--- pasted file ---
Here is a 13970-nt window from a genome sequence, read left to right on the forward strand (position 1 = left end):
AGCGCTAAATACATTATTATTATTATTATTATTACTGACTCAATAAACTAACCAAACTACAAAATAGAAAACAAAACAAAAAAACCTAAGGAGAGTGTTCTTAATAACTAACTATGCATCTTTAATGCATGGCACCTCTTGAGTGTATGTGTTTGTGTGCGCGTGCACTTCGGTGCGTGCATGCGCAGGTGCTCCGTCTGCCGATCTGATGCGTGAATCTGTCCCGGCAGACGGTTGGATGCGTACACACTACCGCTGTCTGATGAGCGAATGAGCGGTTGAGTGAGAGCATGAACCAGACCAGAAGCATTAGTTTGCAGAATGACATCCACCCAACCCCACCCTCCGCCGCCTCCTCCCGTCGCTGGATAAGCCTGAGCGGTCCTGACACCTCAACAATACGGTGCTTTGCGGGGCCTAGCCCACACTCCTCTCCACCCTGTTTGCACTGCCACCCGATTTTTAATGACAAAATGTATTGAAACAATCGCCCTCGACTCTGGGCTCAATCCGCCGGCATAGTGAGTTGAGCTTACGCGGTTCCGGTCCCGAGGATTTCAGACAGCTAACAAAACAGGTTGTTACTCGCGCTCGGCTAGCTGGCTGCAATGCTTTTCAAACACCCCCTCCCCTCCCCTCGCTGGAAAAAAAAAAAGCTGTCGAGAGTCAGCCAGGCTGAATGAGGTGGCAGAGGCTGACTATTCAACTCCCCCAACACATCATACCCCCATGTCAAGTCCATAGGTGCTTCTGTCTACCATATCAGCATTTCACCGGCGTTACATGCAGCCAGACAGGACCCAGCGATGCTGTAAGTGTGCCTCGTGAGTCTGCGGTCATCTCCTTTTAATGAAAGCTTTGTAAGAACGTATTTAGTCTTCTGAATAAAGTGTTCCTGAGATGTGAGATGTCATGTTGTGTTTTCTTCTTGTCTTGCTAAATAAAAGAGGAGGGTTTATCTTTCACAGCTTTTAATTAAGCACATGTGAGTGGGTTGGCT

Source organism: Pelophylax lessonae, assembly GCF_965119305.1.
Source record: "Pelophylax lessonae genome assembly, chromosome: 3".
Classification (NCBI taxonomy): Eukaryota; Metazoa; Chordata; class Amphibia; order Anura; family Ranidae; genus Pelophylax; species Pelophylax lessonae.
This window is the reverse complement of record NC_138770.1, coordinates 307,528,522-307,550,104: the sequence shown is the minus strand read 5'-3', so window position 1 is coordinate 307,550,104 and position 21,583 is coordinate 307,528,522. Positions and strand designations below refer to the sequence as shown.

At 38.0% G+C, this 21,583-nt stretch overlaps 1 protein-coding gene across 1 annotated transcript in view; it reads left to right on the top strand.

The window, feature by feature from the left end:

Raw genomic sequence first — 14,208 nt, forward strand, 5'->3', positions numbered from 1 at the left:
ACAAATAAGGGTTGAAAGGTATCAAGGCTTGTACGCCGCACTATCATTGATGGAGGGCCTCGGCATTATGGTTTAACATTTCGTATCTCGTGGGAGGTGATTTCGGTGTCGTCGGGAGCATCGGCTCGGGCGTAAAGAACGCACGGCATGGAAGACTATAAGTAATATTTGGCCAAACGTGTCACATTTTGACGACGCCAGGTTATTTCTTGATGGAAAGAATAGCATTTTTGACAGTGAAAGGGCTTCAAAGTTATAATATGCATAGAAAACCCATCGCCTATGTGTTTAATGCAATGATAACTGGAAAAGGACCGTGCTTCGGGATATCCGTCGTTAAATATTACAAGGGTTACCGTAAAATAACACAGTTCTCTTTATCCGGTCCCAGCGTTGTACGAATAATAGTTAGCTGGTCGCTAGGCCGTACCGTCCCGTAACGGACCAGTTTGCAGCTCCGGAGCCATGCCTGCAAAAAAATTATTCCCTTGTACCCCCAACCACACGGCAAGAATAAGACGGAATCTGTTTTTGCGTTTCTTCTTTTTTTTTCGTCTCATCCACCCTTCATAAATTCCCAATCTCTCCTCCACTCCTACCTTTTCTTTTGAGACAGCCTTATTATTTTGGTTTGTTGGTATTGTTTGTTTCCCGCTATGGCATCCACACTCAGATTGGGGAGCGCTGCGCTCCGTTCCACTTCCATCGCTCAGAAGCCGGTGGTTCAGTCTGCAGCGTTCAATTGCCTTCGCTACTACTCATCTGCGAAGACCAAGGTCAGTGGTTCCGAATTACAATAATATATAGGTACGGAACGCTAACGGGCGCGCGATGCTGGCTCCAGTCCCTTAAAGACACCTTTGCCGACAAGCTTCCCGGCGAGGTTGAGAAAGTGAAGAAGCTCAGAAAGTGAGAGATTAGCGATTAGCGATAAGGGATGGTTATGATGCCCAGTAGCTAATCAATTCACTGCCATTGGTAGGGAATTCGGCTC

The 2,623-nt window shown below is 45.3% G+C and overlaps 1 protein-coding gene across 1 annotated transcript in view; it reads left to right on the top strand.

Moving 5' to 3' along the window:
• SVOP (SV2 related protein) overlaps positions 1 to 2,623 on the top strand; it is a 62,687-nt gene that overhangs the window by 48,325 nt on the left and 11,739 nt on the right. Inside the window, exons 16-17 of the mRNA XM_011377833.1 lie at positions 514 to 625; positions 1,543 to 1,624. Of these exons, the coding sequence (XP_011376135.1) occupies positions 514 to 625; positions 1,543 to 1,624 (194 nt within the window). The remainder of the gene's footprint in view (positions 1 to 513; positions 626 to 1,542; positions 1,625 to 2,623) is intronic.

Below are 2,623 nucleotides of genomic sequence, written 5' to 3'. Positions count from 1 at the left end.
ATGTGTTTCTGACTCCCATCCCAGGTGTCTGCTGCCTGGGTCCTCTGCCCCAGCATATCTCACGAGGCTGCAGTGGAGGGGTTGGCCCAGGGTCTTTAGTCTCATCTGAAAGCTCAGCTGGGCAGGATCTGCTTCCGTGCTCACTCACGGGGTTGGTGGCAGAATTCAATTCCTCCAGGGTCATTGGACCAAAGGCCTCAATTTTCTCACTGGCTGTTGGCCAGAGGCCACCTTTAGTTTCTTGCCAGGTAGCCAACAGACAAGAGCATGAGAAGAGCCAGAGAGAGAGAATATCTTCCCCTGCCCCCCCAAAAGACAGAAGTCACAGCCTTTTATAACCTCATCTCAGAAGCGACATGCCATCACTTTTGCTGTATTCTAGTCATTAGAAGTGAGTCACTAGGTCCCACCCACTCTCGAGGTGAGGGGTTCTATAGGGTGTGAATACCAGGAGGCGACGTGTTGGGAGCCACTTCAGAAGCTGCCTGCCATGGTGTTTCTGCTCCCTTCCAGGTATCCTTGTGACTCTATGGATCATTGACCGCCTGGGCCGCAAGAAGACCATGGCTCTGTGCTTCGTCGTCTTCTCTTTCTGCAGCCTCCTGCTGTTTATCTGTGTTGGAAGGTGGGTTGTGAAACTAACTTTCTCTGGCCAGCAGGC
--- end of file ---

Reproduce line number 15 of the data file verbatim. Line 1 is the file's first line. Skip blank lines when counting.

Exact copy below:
ATGTGTTTCTGACTCCCATCCCAGGTGTCTGCTGCCTGGGTCCTCTGCCCCAGCATATCTCACGAGGCTGCAGTGGAGGGGTTGGCCCAGGGTCTTTAGTCTCATCTGAAAGCTCAGCTGGGCAGGATCTGCTTCCGTGCTCACTCACGGGGTTGGTGGCAGAATTCAATTCCTCCAGGGTCATTGGACCAAAGGCCTCAATTTTCTCACTGGCTGTTGGCCAGAGGCCACCTTTAGTTTCTTGCCAGGTAGCCAACAGACAAGAGCATGAGAAGAGCCAGAGAGAGAGAATATCTTCCCCTGCCCCCCCAAAAGACAGAAGTCACAGCCTTTTATAACCTCATCTCAGAAGCGACATGCCATCACTTTTGCTGTATTCTAGTCATTAGAAGTGAGTCACTAGGTCCCACCCACTCTCGAGGTGAGGGGTTCTATAGGGTGTGAATACCAGGAGGCGACGTGTTGGGAGCCACTTCAGAAGCTGCCTGCCATGGTGTTTCTGCTCCCTTCCAGGTATCCTTGTGACTCTATGGATCATTGACCGCCTGGGCCGCAAGAAGACCATGGCTCTGTGCTTCGTCGTCTTCTCTTTCTGCAGCCTCCTGCTGTTTATCTGTGTTGGAAGGTGGGTTGTGAAACTAACTTTCTCTGGCCAGCAGGC